But we become attached to the source of our pleasures and our attachment binds us tightly to the world. We continually seek out material pleasures as if they were the solution to suffering.
According to dharma the only cure for suffering is transcending both good and bad karma. Both types of actions bind you to the material world. You must reincarnate to enjoy the good karma as well as the suffering of the bad karma.
Reincarnation involves the unavoidable suffering which accompanies a physical body. Birth, death, disease and old age. The goal is liberation (moksha), freedom from all karmic reaction and therefore all suffering.
Cause and effect in the mental realm
The karmic causal chain in the mental realm starts with a movement of thought. This is called vritti, which literally means “whirlpool”. These thought waves are disturbances or movements within consciousness.
Once a thought wave leaves the conscious mind it sinks to leave an impression in our subconscious. These subtle impressions are called samskara, which means “well-planned action”.
Intentional actions, where we focus our thought and will, create the strongest impressions in our psyche. When these actions and thoughts are repeated, they reinforce the mental impressions. This creates the habits and dispositions that form our psyche.
The psyche we create in turn moderates our future thoughts, perceptions and actions. This is how our karma, our physical and mental action, creates our future self. As we act, the world reacts. Our thoughts and actions cause effects, both physical and mental.
The fruits of our actions
Karma is compared to a seed. It needs certain conditions to sprout and grow and it takes time to bear its fruit. Some actions need to be repeated to create the desired effect, others are instantaneous.
If you place your hand in the fire the burn is immediate. Other actions take longer to produce their effects. If we take drugs it takes time to produce the effect of intoxication. Repeated drug taking creates a habit or addiction.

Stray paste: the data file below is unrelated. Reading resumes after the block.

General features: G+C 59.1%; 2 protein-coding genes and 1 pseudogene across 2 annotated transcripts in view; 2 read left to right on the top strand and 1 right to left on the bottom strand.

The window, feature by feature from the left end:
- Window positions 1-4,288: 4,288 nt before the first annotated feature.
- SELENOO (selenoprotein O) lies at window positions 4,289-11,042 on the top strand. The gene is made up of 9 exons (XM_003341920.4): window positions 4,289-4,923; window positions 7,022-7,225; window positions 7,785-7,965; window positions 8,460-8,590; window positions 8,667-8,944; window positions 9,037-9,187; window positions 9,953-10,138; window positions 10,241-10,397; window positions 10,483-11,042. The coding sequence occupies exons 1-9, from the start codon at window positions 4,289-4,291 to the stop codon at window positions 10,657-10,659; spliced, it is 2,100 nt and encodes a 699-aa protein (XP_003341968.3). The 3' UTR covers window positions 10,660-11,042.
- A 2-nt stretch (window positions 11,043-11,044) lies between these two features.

That addiction then affects our perceptions of the world and our actions. Under the influence of an addiction our freedom of action is restricted by our thoughts and desires. Addiction affects our perceptions, desires and actions. We create a type of mental prison for ourselves.
The analogy of a drug addict is a more accurate way to understand the cause of our suffering due to karma than as a punishment we deserve for moral crimes. A drug addict doesn’t deserve punishment, they’ve committed no crime.
Their situation should cause us to feel sympathy and a desire to help them, not condemnation. Their situation is caused by pursuing pleasure without understanding the repercussions. Their earlier choices have slowly entangled them in forces beyond their control.
Intentional acts created their suffering and only intentional acts can cure their disease. The solution isn’t to punish a drug addict. They need to willingly seek a cure. They’ll only do this once they understand the actions they thought would bring them pleasure, also cause suffering and degradation.
While there is some pleasure associated with the intoxication, it’s accompanied by unavoidable suffering as well. Once the addict realizes the excessive cost of that pleasure, they’ll intentionally act to regain their freedom.
Empowering our choices
This general karmic principle applies to all mental acts. Karma isn’t a fatalistic system which punishes us for unknown crimes, it’s the mechanism which empowers us to create our own destiny.
Every thought and action we take determines the type of person we become. With every thought and deed, we plant the seeds of our future self and our future perception of reality.
Rather than viewing people as victims of an opaque cosmic justice system, the doctrine of karma empowers us to create our future selves. We all face different conditions in our lives, and some of us have challenges that seem unfair.
We have limited power to change our external circumstances, sometimes it’s completely out of our control. But we always have the power to choose how we react to those circumstances. The thoughts we repeatedly focus on and the intentional actions we perform, have the power to change our future.
Our past choices of how to live and relate to the world culminate in the person we are today. The choices we make today create the person we will become.
Each thought and action, regardless of how insignificant it seems, creates its impact and leaves its impression both on us and the world. Karma is a doctrine of individual empowerment, not victim blaming.